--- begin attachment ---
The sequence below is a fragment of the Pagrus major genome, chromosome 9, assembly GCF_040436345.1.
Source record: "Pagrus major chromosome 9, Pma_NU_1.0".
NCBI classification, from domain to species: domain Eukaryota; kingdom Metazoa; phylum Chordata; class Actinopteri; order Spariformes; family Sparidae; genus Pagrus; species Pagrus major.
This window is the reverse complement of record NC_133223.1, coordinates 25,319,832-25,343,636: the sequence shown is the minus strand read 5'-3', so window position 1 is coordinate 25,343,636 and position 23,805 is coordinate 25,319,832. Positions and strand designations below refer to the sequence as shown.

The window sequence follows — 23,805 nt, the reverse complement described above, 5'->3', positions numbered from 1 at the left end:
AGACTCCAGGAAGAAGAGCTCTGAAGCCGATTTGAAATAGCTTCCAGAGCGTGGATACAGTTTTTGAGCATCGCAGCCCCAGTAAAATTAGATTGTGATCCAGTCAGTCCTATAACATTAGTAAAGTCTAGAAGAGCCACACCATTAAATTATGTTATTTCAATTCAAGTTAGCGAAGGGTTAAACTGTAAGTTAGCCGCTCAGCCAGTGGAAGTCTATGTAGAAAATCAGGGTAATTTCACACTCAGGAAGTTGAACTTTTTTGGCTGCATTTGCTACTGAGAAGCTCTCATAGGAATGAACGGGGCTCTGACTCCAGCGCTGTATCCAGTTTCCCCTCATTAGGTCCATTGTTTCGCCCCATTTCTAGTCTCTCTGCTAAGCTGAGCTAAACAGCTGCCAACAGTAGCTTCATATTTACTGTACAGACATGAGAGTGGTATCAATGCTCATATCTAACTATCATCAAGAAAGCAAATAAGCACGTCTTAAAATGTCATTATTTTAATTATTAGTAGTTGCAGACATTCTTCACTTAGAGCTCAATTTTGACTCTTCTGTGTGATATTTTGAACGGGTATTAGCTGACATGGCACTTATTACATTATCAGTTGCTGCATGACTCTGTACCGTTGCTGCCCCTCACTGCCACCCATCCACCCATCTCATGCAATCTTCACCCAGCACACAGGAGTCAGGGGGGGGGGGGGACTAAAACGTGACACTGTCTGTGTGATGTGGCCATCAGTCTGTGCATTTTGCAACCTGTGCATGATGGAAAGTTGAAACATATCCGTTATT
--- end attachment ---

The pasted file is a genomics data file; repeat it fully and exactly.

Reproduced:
The sequence below is a fragment of the Pagrus major genome, chromosome 9, assembly GCF_040436345.1.
Source record: "Pagrus major chromosome 9, Pma_NU_1.0".
NCBI classification, from domain to species: domain Eukaryota; kingdom Metazoa; phylum Chordata; class Actinopteri; order Spariformes; family Sparidae; genus Pagrus; species Pagrus major.
This window is the reverse complement of record NC_133223.1, coordinates 25,319,832-25,343,636: the sequence shown is the minus strand read 5'-3', so window position 1 is coordinate 25,343,636 and position 23,805 is coordinate 25,319,832. Positions and strand designations below refer to the sequence as shown.

The window sequence follows — 23,805 nt, the reverse complement described above, 5'->3', positions numbered from 1 at the left end:
AGACTCCAGGAAGAAGAGCTCTGAAGCCGATTTGAAATAGCTTCCAGAGCGTGGATACAGTTTTTGAGCATCGCAGCCCCAGTAAAATTAGATTGTGATCCAGTCAGTCCTATAACATTAGTAAAGTCTAGAAGAGCCACACCATTAAATTATGTTATTTCAATTCAAGTTAGCGAAGGGTTAAACTGTAAGTTAGCCGCTCAGCCAGTGGAAGTCTATGTAGAAAATCAGGGTAATTTCACACTCAGGAAGTTGAACTTTTTTGGCTGCATTTGCTACTGAGAAGCTCTCATAGGAATGAACGGGGCTCTGACTCCAGCGCTGTATCCAGTTTCCCCTCATTAGGTCCATTGTTTCGCCCCATTTCTAGTCTCTCTGCTAAGCTGAGCTAAACAGCTGCCAACAGTAGCTTCATATTTACTGTACAGACATGAGAGTGGTATCAATGCTCATATCTAACTATCATCAAGAAAGCAAATAAGCACGTCTTAAAATGTCATTATTTTAATTATTAGTAGTTGCAGACATTCTTCACTTAGAGCTCAATTTTGACTCTTCTGTGTGATATTTTGAACGGGTATTAGCTGACATGGCACTTATTACATTATCAGTTGCTGCATGACTCTGTACCGTTGCTGCCCCTCACTGCCACCCATCCACCCATCTCATGCAATCTTCACCCAGCACACAGGAGTCAGGGGGGGGGGGGGACTAAAACGTGACACTGTCTGTGTGATGTGGCCATCAGTCTGTGCATTTTGCAACCTGTGCATGATGGAAAGTTGAAACATATCCGTTATT